Written by Phoenix Tax Attorney Shad Brown
No one enters a marriage thinking that the marriage will not last. Unfortunately, however, a statistically significant number of marriages won’t. Often as couples grapple with the emotional fallout from the break-up of a marriage, they overlook several tax issues that often arise during a divorce. The following is a short list of the most common issues to look for. It is important to consult the trusted tax attorney’s of the Dana Law Firm to guide you through the numerous tax pitfalls that can occur in divorce.
Spousal Maintenance v. Child Support: Child support payments and spousal maintenance payments are not treated the same under the tax code. Child support payments are never taxable income for the payee and are not a deduction for the payer. However, spousal maintenance payments are deductible from income by the payer and are included in the income of the payee. A divorce decree or settlement agreement should specifically allocate what portions of payments are attributable to child support and spousal maintenance.
Tax Deductions for Children: The tax code allows several deductions and credits for children supported by a taxpayer. After a divorce, the custody of a child may be split between both parents. However, the IRS will only allow one parent to claim each child on their tax return. Divorce decrees and settlement agreements will often state which parent will be allowed to claim a child on their tax return. However, the IRS is not bound by these agreements. For an agreement to be binding on the IRS, the parties must execute IRS Form 8332. Absent the execution of this form, the IRS will default to the parent who has custody the majority of the days in a year.
Not All Assets Are Created Equal: Different assets will often have different tax treatment under the tax code. Some assets, such as capital assets are taxed at preferred rates. Other assets, such as retirement accounts, are taxed as ordinary income as they are withdrawn. When dividing property in a divorce it is important to take these different tax treatments into account.
Division of Assets Incident to Divorce: The division of assets is generally not a taxable event. See I.R.C. § 1041. However, any built in gains associated with the divided assets are preserved. Before agreeing to a property settlement agreement it is important to consider the future tax burden of each asset.
Recapture of Depreciation: Assets that are depreciable, i.e. rental property or property used in a trade or business, inherently have higher built in gains associated with the property. Each year property is depreciated, the adjusted basis of the assets is reduced proportionately, thereby increasing the eventual gain that when be realized when the property is sold.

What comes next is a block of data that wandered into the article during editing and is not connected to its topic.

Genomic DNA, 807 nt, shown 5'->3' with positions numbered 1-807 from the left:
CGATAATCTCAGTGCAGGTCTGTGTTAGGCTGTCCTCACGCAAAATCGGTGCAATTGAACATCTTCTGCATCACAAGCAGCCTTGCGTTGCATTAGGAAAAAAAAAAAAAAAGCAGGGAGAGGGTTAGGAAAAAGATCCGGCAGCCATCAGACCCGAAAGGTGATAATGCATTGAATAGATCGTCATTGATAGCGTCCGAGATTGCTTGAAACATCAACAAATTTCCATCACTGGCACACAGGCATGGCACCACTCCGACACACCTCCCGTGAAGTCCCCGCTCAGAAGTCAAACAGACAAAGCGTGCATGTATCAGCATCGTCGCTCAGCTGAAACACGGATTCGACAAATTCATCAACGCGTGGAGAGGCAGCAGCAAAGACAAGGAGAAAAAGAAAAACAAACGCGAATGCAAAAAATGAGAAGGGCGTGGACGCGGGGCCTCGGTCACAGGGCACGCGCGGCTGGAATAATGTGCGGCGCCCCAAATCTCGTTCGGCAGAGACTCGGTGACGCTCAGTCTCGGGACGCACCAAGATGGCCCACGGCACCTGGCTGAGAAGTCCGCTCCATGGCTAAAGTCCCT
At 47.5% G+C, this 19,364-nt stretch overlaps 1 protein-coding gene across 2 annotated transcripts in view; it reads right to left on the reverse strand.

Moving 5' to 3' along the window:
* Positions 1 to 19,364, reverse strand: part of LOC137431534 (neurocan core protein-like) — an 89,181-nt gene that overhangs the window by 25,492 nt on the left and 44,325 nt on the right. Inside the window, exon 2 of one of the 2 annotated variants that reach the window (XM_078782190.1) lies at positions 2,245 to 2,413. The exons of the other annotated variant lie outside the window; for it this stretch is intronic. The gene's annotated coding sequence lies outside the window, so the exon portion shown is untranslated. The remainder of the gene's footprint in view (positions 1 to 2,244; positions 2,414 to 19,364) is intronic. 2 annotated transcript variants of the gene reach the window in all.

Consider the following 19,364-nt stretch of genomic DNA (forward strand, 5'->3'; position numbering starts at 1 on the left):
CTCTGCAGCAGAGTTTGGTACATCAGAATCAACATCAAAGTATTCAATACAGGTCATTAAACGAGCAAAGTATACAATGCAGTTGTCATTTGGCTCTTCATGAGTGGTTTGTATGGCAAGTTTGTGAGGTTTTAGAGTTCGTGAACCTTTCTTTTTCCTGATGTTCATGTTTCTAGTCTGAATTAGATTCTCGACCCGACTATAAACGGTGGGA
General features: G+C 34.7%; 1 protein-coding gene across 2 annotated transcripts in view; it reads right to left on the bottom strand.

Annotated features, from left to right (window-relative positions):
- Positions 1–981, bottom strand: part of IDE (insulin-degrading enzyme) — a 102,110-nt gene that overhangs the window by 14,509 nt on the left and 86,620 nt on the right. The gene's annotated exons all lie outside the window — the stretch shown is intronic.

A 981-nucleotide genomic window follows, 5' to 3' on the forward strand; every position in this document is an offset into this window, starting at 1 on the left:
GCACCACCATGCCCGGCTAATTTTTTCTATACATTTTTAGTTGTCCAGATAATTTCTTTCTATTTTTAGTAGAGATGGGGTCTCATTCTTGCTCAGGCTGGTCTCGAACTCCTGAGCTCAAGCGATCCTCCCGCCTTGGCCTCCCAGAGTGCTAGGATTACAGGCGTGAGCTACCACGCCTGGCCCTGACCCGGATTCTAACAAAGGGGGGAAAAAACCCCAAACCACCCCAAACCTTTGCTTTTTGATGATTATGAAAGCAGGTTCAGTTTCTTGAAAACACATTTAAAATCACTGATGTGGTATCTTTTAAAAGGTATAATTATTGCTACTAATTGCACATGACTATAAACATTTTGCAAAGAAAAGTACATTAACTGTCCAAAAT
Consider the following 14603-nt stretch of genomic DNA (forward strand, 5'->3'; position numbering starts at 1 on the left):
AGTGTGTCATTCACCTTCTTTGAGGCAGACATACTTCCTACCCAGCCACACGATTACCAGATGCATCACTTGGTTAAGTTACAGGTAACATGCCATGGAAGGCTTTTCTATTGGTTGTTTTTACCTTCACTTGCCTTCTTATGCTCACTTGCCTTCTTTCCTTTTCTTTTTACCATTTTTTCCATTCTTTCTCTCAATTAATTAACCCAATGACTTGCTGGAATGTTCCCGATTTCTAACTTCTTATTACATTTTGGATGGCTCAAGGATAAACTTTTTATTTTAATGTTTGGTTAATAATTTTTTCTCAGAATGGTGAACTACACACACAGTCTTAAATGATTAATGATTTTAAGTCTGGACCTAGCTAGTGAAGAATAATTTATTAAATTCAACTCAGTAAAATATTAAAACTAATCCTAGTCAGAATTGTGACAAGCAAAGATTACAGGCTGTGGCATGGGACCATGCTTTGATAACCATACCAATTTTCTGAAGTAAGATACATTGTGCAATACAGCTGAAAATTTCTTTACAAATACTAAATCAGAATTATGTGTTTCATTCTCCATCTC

Division of Retirement Accounts: There are two basic issues when dividing a retirement account. 1) Tax consequences of the initial division and, 2) tax consequences when assets are withdrawn from the accounts. To ensure that the proper tax consequences are achieved, a qualified domestic relations order or QDRO is necessary.
Allocated Gains/Losses Associated with a Partnership: Property with built in gains/losses that were contributed to a partnership may have created special allocations within those partnerships. Division of partnership interests may have unintended consequences if special tax allocations are not taken into account.
Filing Status While Going Through a Divorce: Parties who are in the process of divorce should never be required to file a joint income tax return. Joint returns make both parties jointly and severally liable for the tax consequences of the return. Both parties are also required to attest to the accuracy of the return under penalties of perjury.
Tax Trouble When Parties Divorce: Property settlements and divorce decrees do not only divide assets and other property. These agreements apply equally to debts of the marriage. How can parties deal with unresolved tax debts?
Unfiled Returns: If returns have not been filed by either spouse the potential liability associated with these tax years must be dealt with. Joint tax returns should be avoided. Separate tax returns create separate liability.
Innocent Spouse Relief: If tax debts are attributable to one spouse, the innocent spouse, or the spouse who did not give rise to the liability, may be eligible to be released from joint and severable liability for the tax debt.
Hidden Assets: Assets hidden from the IRS or other tax authorities are a ticking time bomb and should be dealt with in a divorce proceeding. Such assets can give rise to both civil and criminal liability.
Whistleblower Actions: Taxpayers who are aware of tax fraud being committed by someone else can notify the IRS and may receive a reward from the IRS for making the tip.